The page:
- Students attending rural schools have less access to school psychologists and counselors than their nonrural peers. They also may face other educational, mental and physical well-being barriers impacting rural areas, according to research from the National Rural Education Association.
- The report, which is the latest in a series of research on rural students, also highlights areas of progress, including increased diversity of rural students and a slightly higher graduation rate than their nonrural peers.
- Rural schools and students "often seem invisible" because lawmakers may not fully understand the challenges they encounter, despite there being 9.5 million students attending public schools in rural areas, the report said.
The association said in a statement that in the COVID-19 pandemic’s wake, many rural communities are facing multiple crises in educational loss, economic outcomes, unemployment, and mental health. The research, which has been ongoing for the past 20 years, can help lawmakers and advocates better understand the needs of this student population, the report said.
The report shares the following statistics about the barriers for rural schools and students:
- Access to counselors. Rural school districts averaged a student-counselor or psychologist ratio of 310:1, compared to a 295:1 ratio in nonrural districts.
- Access to gifted and talented programs. Of the 24,736 public rural schools in the U.S., 10,071, or 40.7%, seemingly did not offer any program specific to gifted students.
- Diversity in gifted and talented programs. Although 17.1% of students in rural schools identified as Hispanic, only 9.1% participated in gifted programs. Black students saw similar underrepresentation issues. Even though Black students accounted for 10.6% of rural schools' enrollment, only 5.2% participated in gifted programs.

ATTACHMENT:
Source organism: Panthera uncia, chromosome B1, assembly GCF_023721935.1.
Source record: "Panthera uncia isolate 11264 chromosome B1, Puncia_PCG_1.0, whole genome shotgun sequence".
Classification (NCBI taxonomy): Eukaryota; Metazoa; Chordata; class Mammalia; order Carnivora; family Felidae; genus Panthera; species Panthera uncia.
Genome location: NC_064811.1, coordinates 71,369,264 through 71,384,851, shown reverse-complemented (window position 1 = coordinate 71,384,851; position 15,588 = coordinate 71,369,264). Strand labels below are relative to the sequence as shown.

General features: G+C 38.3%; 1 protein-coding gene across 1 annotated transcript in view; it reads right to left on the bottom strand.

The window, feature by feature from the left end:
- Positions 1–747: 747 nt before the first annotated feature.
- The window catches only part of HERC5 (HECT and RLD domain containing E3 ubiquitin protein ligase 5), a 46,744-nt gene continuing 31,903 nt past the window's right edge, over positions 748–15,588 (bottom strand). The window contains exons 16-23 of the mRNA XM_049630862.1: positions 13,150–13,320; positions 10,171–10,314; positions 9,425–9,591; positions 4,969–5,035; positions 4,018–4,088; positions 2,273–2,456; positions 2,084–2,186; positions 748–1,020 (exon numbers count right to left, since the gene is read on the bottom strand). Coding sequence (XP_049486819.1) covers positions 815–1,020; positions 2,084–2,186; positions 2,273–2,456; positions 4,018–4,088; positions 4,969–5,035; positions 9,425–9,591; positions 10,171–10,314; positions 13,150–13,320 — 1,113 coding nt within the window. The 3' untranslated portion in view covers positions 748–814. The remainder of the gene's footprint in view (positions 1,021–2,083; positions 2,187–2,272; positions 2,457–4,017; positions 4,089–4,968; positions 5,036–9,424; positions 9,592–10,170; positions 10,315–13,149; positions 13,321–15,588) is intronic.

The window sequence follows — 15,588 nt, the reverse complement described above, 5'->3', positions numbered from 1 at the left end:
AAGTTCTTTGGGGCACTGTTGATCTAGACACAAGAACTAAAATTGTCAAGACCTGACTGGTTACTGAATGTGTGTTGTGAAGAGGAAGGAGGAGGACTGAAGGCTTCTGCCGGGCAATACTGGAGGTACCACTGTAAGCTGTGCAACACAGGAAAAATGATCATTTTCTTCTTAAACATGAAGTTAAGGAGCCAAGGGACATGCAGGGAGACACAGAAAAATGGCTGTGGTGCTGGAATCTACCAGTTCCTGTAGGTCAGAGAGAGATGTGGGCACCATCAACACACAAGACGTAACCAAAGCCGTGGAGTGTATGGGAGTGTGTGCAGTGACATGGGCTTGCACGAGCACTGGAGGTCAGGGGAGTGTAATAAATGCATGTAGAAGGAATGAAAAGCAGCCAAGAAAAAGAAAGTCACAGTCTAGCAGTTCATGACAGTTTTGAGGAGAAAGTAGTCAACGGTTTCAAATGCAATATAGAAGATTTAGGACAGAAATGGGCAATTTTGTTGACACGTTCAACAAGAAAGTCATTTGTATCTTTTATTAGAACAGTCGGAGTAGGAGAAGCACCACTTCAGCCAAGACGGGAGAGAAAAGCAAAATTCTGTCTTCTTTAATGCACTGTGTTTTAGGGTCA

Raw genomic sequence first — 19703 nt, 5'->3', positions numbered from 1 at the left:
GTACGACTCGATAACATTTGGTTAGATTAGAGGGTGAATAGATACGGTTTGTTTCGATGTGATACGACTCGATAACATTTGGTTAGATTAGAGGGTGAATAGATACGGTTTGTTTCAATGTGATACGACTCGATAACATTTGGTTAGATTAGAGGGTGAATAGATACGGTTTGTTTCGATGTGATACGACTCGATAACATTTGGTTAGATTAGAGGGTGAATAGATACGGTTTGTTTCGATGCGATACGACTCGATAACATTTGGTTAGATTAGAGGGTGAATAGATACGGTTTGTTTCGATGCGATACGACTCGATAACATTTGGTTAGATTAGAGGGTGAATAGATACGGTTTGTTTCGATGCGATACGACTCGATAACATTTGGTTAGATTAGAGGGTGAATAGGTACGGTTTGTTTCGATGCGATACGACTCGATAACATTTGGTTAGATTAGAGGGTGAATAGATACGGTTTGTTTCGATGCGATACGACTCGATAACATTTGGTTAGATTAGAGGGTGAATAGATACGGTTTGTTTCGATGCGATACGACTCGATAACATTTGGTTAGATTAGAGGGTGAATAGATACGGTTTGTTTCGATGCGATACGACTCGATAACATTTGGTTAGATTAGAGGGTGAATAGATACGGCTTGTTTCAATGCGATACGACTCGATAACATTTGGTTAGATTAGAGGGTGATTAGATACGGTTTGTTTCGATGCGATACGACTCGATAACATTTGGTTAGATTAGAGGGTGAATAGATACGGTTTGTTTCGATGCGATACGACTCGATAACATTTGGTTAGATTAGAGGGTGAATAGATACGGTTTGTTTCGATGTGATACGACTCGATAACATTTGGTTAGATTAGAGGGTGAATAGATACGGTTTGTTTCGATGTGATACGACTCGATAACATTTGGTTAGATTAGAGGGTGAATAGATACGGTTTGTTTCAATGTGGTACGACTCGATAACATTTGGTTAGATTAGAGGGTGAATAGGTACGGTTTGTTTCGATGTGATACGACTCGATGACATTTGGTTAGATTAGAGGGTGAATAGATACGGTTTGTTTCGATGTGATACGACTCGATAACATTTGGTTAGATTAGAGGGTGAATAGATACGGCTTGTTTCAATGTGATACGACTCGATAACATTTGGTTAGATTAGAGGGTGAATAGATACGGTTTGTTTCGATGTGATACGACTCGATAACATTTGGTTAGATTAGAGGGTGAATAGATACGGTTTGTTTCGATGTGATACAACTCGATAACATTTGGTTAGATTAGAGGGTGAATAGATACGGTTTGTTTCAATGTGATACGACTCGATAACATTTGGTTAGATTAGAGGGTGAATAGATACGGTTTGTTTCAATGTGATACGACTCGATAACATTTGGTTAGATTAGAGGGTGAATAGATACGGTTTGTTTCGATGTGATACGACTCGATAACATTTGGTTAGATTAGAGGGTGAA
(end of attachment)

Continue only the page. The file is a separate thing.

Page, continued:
- Basic internet access. About 13% of rural households lack minimum broadband connection for streaming educational videos or virtual classrooms. In six states — Alabama, Arkansas, Louisiana, Mississippi, New Mexico and West Virginia — more than one in six rural households lacks a basic broadband connection.
Additionally, the research found disproportionate state funding levels for rural schools.
Generally, states with higher populations of rural students provided a larger proportion of funding to these schools. However, when looking on a state-by-state basis, funding was more uneven.
For example, New York allocated 22% of state education funding to support rural school districts serving only 11.6% of the state’s public school students. Conversely in Nebraska, 23.6% of students attended schools in rural districts, but those districts received just 17.8% of state funds.
AASA, The School Superintendents Association, recently surveyed more than 350 district leaders from 33 states who participate in the Rural Education Achievement Program, a federal program that provides financial support to rural schools and districts. This year, REAP funding is at $215 million.
The survey found that more than half (56%) of those polled allocated REAP funding for purchasing technology, devices and software. Other common areas for using REAP money included professional development for teachers and staff, as well as higher compensation for staff and expanded curricular offerings.
Areas less likely for REAP spending included school libraries, support for English learners/migrant students, and activities meant to increase access to high-quality advanced coursework.
The data used for the National Rural Education Association report came from the National Center for Education Statistics, the U.S. Department of Education and the U.S. Census Bureau.